Throughout the 1990s, Eric Lormand published a free monthly paper called the Agenda, whose crowded pages mixed leftist (occasionally sectarian) political platforms and demands, movie reviews and long poetic rambles by Arwulf Arwulf, the erudite WEMU-FM jazz DJ. Lormand is credited as an inspsiration to Critical Moment, which also includes a useful Community Calendar, and juxtaposes essays effectively with poems. At this writing, fifteen issues of Critical Moment have been published and distributed free in Washtenaw County. Below are noted some successful characteristics of the last few.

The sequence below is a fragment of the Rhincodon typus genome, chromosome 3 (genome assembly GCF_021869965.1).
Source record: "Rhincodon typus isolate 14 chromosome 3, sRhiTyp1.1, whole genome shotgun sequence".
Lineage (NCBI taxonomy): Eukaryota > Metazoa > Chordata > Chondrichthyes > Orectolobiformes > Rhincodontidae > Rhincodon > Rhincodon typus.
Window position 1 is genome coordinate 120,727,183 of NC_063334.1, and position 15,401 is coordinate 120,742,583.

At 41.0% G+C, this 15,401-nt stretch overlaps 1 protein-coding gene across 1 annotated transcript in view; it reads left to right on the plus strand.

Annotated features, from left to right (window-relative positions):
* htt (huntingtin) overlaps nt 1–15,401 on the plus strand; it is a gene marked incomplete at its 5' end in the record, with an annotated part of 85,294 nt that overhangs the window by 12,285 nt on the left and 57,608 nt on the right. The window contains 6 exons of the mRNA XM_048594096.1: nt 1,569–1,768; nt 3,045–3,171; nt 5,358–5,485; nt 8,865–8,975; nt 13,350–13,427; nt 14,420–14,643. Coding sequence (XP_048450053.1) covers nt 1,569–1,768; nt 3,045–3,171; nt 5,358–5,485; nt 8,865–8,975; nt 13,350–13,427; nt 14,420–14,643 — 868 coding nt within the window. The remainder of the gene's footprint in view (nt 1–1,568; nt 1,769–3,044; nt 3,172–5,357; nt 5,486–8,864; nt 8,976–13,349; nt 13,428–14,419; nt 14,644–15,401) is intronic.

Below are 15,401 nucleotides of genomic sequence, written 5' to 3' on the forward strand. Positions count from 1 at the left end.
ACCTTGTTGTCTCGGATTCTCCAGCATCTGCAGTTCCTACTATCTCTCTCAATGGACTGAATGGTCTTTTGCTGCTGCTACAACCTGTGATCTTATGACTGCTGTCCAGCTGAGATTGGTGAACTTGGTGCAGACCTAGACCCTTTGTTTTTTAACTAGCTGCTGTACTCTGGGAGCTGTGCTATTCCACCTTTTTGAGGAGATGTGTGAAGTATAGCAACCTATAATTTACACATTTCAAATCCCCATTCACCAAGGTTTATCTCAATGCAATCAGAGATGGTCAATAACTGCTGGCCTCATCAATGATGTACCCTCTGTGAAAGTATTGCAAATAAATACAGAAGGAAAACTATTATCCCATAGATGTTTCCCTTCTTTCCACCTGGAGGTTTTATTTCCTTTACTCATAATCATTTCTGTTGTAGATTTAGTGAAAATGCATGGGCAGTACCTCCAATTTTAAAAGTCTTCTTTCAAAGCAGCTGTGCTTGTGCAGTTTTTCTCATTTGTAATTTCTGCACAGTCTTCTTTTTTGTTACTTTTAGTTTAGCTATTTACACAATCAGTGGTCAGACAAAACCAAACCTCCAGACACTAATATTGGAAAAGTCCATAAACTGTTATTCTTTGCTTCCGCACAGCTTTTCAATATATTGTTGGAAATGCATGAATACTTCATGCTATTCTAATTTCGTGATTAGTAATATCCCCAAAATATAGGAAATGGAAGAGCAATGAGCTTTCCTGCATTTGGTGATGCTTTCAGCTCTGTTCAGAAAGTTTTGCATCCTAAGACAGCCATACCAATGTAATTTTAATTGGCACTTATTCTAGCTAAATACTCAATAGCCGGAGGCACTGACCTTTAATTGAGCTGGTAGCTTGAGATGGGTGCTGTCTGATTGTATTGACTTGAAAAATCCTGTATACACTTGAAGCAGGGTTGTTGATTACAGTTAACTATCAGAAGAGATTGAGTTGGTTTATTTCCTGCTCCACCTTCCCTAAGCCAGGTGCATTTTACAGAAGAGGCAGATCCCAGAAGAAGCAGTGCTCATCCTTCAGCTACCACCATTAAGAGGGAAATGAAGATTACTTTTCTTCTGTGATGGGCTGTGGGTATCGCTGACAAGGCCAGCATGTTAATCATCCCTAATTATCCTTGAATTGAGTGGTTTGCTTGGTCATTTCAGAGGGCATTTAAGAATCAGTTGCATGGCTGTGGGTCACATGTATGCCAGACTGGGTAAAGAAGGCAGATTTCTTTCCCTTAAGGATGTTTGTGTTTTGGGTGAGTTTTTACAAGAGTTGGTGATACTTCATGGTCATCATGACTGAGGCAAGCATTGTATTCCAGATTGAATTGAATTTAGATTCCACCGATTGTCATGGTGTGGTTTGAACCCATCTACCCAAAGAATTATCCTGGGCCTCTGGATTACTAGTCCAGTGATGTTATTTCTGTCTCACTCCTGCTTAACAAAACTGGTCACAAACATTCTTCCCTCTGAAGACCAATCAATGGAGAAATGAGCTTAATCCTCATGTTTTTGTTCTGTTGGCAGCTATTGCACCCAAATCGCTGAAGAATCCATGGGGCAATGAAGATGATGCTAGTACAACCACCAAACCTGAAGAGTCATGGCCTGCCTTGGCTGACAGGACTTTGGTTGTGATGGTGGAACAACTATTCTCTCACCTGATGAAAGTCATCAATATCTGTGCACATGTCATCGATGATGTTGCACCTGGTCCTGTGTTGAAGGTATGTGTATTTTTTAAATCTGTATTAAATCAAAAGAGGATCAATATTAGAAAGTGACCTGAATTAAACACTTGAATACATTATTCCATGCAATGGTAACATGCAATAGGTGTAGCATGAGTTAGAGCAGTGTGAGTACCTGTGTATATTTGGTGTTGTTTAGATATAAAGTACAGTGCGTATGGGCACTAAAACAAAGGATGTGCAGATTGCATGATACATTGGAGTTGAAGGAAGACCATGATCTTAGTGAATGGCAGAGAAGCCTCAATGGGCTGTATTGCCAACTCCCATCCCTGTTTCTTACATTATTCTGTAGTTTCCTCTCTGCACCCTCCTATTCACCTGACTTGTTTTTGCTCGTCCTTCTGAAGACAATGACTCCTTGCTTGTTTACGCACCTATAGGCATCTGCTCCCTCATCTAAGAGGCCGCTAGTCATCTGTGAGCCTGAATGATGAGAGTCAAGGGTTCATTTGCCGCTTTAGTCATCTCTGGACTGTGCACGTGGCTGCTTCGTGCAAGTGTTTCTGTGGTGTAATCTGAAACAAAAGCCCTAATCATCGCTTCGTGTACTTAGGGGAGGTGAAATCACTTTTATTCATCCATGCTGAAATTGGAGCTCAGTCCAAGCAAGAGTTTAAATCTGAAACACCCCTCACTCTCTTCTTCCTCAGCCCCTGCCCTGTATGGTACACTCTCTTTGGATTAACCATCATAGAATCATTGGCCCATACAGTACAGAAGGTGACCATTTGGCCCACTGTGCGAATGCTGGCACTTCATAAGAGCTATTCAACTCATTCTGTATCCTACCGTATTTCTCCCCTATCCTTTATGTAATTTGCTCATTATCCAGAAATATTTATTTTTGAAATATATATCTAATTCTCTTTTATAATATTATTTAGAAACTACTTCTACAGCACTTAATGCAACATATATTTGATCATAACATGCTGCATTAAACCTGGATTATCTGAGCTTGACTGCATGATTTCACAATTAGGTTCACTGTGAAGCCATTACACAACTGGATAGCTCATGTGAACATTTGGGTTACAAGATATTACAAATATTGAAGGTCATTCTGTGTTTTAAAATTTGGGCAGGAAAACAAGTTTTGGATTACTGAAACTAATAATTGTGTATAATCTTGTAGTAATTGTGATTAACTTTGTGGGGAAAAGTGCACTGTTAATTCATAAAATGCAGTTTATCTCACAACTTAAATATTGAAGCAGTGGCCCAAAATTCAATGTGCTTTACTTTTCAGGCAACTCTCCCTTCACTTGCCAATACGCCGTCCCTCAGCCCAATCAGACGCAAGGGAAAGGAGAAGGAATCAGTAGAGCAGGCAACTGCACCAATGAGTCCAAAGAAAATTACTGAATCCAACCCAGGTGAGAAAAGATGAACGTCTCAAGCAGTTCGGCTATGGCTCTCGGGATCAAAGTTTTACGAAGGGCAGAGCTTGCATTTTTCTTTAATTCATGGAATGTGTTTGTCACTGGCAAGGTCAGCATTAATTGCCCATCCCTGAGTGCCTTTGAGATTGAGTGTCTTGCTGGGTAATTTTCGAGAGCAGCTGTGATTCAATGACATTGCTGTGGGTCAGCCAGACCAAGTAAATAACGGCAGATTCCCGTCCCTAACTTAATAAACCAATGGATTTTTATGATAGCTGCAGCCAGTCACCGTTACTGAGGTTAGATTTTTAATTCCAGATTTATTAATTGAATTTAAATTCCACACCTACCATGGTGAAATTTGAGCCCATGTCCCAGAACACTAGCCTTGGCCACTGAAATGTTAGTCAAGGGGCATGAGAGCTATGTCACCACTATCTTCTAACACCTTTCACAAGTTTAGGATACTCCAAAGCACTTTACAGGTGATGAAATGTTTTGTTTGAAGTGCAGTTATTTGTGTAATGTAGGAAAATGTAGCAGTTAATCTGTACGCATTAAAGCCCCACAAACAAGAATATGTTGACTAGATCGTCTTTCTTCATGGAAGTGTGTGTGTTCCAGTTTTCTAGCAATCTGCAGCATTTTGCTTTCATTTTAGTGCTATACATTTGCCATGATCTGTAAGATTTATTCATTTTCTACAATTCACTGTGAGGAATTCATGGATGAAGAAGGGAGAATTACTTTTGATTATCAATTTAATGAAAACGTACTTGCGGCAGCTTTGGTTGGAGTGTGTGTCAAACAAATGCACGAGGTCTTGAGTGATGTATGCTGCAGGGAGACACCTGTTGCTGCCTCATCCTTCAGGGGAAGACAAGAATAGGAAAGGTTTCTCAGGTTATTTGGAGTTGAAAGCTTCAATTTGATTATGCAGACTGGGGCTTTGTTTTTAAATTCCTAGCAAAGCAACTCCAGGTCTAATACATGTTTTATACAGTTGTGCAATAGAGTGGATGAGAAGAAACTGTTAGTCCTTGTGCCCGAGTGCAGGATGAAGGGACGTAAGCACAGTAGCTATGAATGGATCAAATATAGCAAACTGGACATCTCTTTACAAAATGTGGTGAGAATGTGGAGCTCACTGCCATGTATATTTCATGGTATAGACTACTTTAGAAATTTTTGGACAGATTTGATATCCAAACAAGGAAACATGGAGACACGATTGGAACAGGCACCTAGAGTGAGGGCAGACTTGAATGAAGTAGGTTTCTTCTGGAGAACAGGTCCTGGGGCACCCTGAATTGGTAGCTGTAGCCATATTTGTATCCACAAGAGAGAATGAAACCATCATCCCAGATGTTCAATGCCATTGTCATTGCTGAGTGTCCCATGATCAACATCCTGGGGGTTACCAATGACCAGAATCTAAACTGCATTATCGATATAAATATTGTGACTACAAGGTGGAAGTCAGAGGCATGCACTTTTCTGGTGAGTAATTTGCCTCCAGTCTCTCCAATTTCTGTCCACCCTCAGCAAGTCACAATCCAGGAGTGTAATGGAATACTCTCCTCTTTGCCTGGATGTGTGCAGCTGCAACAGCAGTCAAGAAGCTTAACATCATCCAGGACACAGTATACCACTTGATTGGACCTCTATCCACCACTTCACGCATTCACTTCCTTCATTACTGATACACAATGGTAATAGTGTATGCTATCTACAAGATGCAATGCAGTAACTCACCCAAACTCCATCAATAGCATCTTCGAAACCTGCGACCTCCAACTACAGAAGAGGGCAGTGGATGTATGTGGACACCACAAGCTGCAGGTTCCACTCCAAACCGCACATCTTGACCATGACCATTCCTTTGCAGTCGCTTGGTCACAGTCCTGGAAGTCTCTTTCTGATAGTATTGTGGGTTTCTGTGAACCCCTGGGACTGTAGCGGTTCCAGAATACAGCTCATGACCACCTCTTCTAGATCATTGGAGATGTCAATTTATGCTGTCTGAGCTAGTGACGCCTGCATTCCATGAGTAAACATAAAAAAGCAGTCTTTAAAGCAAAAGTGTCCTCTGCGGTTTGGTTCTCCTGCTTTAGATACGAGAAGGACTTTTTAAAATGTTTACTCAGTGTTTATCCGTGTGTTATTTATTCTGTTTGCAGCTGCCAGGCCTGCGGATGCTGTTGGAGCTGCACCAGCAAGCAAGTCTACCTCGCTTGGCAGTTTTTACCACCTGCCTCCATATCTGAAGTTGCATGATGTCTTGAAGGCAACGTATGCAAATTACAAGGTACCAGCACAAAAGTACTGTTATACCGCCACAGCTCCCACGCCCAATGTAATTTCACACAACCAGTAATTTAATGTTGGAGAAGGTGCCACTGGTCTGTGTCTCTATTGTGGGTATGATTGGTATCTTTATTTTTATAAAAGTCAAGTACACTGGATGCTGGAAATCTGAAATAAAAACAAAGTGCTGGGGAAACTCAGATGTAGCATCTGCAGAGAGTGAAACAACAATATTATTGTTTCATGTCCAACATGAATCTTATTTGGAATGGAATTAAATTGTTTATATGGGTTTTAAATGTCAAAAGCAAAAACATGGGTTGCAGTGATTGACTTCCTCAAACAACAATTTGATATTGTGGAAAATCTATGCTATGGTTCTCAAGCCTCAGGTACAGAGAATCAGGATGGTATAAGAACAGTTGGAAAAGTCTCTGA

Though in mid-2005 Critical Moment switched from theme issues to more general coverage, issue #11 focused on Religion. An angry mother and daughter discuss the effects of the Archdiocese of Detroit closing eighteen urban Catholic schools, and the administration's imperious attitude towards the parents and students. Rather than mere reporting of abuses, this reviewer always looks for organizing tips in progressive media; a useful piece appeared in the Religion issue on the successful faith-based organizing of conservative organizations like the Promise Keepers. While appropriately distanced from Promise Keepers' faith-based agenda, its writer credits their political savvy. In her analysis, the Reagan presidency and subsequent right-wing political victories happened because their organizers studied grass-roots organizing techniques of progressives in the 1960s and 1970s. Today's leftists and liberals need to take long, cold, dispassionate look at what has worked for the Right to reach, communicate with and motivate America's working folk and suburban middle classes.